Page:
After spending a few years in Williamsburg, Brooklyn, where his home and bais medrash became a beacon for many who sought his counsel, the Rebbe founded a community and named it Shikun Skver, or New Square. Establishing the community – the first such shtetel in America -and its mosdos became his life’s work. In 1956, with a handful of followers, including Reb Reuven, the Rebbe moved to New Square. Reb Reuven was thus one of the pioneers of the fledgling community.

When Reb Reuven was still a bochur, he purchased a house in the newly formed Skverer shtetel, and the rebbe proposed to establish a cheder in that house.

The Boyaner Rebbe visited Shikun Skver and the rebbe brought him to see the cheder. Reb Reuven considered it a great zechus that the cheder was there and that the Boyaner Rebbe had visited his home.

The melamed of the cheder, Reb Chaim Fried, operated a grocery in the basement of the Schmelczer home. That was until the rebbe said, “I built New Square so that grocery people can become melamdim, not so that melamdim will become grocers.” Reb Chaim Fried then relinquished the grocery.

Reb Reuven, having been unsuccessful in finding a shidduch on these shores, traveled to Eretz Yisroel for that purpose.

The story goes that Reb Reuven’s father-in-law, Rabbi Naftoli Tzvi Weisberg, encountered vin a store, where he observed the bochur taking maaser on fruits. He asked him who he was and why he was in Eretz Yisroel, and Reb Reuven explained that he had come to find a shidduch. “I have a shidduch for you,” said Reb Naftoli Tzvi. “Come with me.” He took Reb Reuven to his home in Beer Sheva, where he introduced Reb Reuven to his daughter and the shidduch was made. Reb Reuven was 28 years old. His kallah was 16.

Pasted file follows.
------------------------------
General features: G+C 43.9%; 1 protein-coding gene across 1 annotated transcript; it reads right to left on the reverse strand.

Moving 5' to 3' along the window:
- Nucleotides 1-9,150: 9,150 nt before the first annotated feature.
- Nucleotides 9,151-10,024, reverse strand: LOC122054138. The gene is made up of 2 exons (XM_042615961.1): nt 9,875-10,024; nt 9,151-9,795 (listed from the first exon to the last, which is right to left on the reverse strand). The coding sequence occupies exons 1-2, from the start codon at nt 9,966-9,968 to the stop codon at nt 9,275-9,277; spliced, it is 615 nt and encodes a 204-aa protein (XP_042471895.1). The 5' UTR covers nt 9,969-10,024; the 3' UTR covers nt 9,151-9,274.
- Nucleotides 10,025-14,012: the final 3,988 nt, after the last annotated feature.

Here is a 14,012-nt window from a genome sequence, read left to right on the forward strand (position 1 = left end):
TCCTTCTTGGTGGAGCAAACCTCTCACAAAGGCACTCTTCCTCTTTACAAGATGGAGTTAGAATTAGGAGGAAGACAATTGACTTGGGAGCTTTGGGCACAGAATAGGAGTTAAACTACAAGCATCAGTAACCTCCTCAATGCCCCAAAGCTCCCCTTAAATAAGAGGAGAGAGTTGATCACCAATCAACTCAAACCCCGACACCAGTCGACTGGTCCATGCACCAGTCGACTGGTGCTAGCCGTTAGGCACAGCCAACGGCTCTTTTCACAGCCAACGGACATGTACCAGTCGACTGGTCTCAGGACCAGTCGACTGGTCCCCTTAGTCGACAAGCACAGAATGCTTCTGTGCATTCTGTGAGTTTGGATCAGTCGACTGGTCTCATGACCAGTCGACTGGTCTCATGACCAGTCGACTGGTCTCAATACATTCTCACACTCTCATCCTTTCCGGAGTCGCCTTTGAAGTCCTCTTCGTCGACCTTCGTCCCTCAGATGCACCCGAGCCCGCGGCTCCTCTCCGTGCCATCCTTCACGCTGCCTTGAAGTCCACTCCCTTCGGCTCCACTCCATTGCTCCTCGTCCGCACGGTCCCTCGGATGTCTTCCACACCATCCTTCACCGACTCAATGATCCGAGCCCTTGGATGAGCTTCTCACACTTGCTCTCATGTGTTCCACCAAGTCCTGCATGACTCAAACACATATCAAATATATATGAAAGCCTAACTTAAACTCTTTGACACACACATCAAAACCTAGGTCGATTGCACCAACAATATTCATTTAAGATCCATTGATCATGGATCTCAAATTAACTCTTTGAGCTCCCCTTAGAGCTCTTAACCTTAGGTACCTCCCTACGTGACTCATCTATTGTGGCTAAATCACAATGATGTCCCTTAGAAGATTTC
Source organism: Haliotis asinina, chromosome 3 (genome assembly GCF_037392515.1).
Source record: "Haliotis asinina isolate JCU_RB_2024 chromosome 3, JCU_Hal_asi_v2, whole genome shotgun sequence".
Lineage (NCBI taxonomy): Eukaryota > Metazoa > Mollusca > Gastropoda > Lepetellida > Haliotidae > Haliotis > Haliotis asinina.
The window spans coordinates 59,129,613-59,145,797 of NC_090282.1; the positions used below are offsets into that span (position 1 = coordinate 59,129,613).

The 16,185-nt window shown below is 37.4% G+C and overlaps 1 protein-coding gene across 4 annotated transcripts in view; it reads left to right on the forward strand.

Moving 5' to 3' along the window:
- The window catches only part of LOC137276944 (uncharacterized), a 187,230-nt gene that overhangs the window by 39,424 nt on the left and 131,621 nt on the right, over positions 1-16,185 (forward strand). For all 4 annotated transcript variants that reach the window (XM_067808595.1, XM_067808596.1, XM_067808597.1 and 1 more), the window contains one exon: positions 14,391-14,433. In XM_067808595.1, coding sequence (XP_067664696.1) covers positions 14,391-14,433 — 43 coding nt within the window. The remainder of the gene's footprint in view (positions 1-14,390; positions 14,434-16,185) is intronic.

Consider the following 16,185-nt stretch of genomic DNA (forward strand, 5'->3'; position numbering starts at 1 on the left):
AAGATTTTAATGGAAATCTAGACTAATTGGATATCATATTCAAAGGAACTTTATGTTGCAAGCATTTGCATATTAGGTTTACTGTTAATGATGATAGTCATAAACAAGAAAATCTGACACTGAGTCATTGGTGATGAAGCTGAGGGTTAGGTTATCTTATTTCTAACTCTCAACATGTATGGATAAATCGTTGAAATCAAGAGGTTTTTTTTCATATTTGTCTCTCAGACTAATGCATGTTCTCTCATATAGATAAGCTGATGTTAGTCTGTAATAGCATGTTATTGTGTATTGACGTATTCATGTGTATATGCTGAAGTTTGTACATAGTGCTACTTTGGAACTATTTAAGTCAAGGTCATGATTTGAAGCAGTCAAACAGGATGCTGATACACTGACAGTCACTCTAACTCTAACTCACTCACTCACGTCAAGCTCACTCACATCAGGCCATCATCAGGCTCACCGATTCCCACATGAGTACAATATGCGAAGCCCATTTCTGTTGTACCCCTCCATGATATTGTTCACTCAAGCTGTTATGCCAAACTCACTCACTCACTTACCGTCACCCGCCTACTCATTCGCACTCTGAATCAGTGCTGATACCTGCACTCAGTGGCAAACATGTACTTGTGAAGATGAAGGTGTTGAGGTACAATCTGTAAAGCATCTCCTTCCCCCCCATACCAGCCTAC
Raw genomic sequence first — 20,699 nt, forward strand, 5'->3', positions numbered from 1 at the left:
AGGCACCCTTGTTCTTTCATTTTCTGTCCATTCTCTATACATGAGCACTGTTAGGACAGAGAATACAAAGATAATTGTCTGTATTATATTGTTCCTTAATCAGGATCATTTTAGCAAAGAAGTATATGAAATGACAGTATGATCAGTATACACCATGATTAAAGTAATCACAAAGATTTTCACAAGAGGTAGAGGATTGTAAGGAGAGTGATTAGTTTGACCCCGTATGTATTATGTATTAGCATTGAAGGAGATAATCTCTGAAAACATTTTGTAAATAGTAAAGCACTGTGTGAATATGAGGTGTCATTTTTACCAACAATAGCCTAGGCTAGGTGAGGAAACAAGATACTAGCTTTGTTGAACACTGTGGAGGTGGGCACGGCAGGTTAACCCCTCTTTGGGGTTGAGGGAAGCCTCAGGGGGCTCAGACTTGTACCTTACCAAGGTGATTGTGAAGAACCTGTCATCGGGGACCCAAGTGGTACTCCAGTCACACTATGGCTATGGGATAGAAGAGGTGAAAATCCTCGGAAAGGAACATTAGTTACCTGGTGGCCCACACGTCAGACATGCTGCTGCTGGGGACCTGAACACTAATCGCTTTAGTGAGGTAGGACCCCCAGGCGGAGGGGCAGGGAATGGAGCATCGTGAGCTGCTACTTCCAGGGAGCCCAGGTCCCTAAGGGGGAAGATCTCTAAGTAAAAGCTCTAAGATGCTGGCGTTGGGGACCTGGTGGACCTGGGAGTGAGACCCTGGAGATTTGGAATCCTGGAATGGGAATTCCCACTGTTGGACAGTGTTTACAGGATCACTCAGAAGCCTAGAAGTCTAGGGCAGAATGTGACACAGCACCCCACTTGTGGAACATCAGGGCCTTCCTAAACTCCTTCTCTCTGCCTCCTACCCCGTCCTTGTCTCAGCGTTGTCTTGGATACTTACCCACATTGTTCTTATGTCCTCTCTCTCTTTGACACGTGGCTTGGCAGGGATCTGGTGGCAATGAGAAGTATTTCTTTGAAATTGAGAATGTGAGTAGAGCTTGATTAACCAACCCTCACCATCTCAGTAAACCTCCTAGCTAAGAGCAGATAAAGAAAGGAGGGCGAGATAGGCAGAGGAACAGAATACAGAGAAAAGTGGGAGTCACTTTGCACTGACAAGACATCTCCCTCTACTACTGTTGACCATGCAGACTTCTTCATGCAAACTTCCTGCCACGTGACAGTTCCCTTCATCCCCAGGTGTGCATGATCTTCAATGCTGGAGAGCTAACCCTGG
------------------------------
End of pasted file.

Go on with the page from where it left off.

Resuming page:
As a kallah, Reb Reuven’s wife took a job in London to earn money to pay for her wedding, while her chosson was in the United States. It was difficult for her, as her parents were in Eretz Yisroel and her chosson was in America, while she was alone in England. She often spoke about that period and how trying it was for her.

The couple got married in Shikun Skver. Reb Reuven basked in the glow of the Skverer Rebbe, taking his sons to the rebbe’s tishen. The rebbe’s glowing visage and the surrounding atmosphere inspired the Schmelczer youngsters.

Reb Reuven and his wife ultimately raising twelve children, six sons and six daughters.

His children include singer Lipa Schmelczer, his second youngest, and noted badchan Reb Zishe Schmelczer.

Yehi zichro boruch.

{CB Newscenter}


  1. It’s difficult for people whose lives were saved by Kastner’s “negotiation with Eichmann” to be uaffected by their natural feelings of gratitude. However, the “deal” was that he reassures the rest of Hungarian Jewry that the trains are only relocating them… Kastner’s name is better left unmentioned.

  2. Yes he did work in the Main Post office in Manhattan for 40 Years, a day after 40 Years he stopped working (so he can get his Pension) and from the day he stopped working until his last day he was learning the whole day…..